I can mark it as a success.
All in all, the weekend cost me €165. That includes travel, lodging, entry fees, tours, food and souvenirs for three days. Not bad at all.
Amy kindly let me borrow her laptop on the two-hour train ride home. I had enough time to write about Assisi, but not Orvieto. So that will be for my next blog entry.
“Benvenuti in Assisi, città della pace” (“Welcome to Assisi, city of peace”).
We left Florence at 8:02 a.m. Friday, arriving in Assisi a little before 11 a.m. I’m not sure why I felt like I needed to print out Google map directions; as soon as we left the train station we could see the hilltown prominently in the distance.
I put them away immediately, and we started the 4-km walk on a narrow gravel road to the base of the city. We could have taken a bus, but where’s the adventure in that?
Our check-in time at the bed and breakfast wasn’t until 1 p.m., so we started wandering. It wasn’t long before we were lost, map-less, in a labyrinth of steep streets. Luckily, we happened upon our hotel around 12:30 p.m.
Still without a sense of where we were, we walked into a large church next door until it was time to check in. Much to our surprise, we were neighbors with the Basilica of San Francesco.
Even more surprising, as soon as I entered the doors of the church, I ran into Dawn, a Grand Haven High School graduate who’s also studying in Florence. Until I met her for dinner a couple of weeks ago, the last time I saw her was when I sat next to her during my graduation ceremony in 2009. She was visiting Assisi for the day with her school.
It’s funny how life weaves people back together.
After saying hi to Dawn, Amy and I walked farther inside. We saw the tomb of St. Francis and explored the ornate upper and lower churches, admiring the frescos and architecture. Pictures weren’t allowed through most of the church, but I did take one of the tomb.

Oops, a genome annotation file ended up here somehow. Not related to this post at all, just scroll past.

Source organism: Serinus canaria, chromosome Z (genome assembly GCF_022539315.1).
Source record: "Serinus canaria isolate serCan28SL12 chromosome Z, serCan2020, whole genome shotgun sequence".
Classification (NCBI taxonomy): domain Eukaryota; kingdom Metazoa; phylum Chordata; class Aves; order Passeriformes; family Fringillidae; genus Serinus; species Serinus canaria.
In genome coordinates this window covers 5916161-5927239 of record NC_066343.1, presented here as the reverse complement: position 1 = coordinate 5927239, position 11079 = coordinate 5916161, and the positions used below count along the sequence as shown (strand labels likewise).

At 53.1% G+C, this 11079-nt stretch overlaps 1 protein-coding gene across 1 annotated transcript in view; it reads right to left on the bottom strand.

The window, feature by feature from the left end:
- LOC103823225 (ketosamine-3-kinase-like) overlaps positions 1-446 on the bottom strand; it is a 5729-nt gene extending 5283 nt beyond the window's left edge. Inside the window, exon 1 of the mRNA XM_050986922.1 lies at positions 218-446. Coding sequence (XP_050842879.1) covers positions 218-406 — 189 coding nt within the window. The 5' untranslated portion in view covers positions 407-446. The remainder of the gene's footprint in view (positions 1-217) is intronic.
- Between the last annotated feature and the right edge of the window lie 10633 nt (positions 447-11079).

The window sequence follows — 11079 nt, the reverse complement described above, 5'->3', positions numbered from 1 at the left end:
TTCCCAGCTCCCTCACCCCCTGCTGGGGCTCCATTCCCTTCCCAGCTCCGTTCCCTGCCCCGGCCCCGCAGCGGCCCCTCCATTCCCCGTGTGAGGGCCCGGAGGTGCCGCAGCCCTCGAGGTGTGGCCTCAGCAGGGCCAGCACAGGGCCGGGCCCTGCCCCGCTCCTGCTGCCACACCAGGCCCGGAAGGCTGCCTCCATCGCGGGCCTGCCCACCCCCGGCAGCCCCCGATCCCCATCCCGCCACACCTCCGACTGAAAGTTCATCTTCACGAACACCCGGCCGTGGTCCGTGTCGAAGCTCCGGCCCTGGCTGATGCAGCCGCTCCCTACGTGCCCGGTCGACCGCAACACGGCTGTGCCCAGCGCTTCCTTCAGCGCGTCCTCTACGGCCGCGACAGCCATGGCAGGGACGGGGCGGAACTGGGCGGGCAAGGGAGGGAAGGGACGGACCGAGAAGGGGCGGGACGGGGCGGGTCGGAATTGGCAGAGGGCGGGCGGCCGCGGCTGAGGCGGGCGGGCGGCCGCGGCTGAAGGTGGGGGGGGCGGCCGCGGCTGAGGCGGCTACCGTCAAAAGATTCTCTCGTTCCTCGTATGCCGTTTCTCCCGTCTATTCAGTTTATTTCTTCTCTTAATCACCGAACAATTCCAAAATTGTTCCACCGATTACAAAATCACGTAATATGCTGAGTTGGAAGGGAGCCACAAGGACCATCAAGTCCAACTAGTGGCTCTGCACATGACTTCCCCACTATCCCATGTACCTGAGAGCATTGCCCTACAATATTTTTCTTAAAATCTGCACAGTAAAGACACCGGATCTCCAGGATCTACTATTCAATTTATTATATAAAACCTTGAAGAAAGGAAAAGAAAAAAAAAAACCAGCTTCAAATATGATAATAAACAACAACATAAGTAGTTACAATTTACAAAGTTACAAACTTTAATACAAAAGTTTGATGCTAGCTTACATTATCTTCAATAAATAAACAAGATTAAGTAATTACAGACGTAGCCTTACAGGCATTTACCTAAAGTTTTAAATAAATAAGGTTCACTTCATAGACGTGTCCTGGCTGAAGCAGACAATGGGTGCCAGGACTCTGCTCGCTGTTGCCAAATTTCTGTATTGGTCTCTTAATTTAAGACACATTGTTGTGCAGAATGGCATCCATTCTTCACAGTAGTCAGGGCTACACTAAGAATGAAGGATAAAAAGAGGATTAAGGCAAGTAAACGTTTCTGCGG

I’m not a very religious person at all, but I am always overwhelmed inside these ancient churches. It’s not only the history that strikes me, it’s a ring I wear on my left pinky — the wedding ring that belonged to my grandmother, who I know would have loved to see these places. I can’t help but to feel like I am seeing them for her.
Then it was time to check into Properzio. We were so happy to relieve our backs of the bags we had been lugging around all day. We stretched our shoulders, organized ourselves and headed back out to our next adventure: Eremo delle Carceri.
We hadn’t heard of it until we started our research on TripAdvisor. Everyone said it was well-worth the hike and the most peaceful place they’ve ever been. It’s where St. Francis traveled daily for prayer and meditation. Boy, do I give him every credit in the world for walking there every day.
Amy and I walked about 1 km from our bed and breakfast to the edge of the city, passing Tempio di Minerva and Duomo di San Rufino along the way.
We didn’t have a very good understanding of how far it would be. Four kilometers didn’t sound bad, but we didn’t factor in the incline. After about 20 minutes without a sign telling us we were headed in the right direction, we sat down in the road and pulled out our Italy guidebooks.
We had underestimated the hike. Amy’s book told us it was a 90-minute, 3-mile uphill hike. In true Amy-Lydia traveling fashion, we looked at each other, shrugged, pulled ourselves to our feet and continued forward. Might as well, right?
Although rough, it was a gorgeous walk. We stopped several times to sit and see the view, and one time to befriend some donkeys on the other side of a fence along the road.
After what felt like hours, but in reality had only been about one, we flagged down some police officers who were driving past to ask them if we were even going the right way. We were and had “uno o due kilometers” farther to go. And we continued.
Eventually we made it!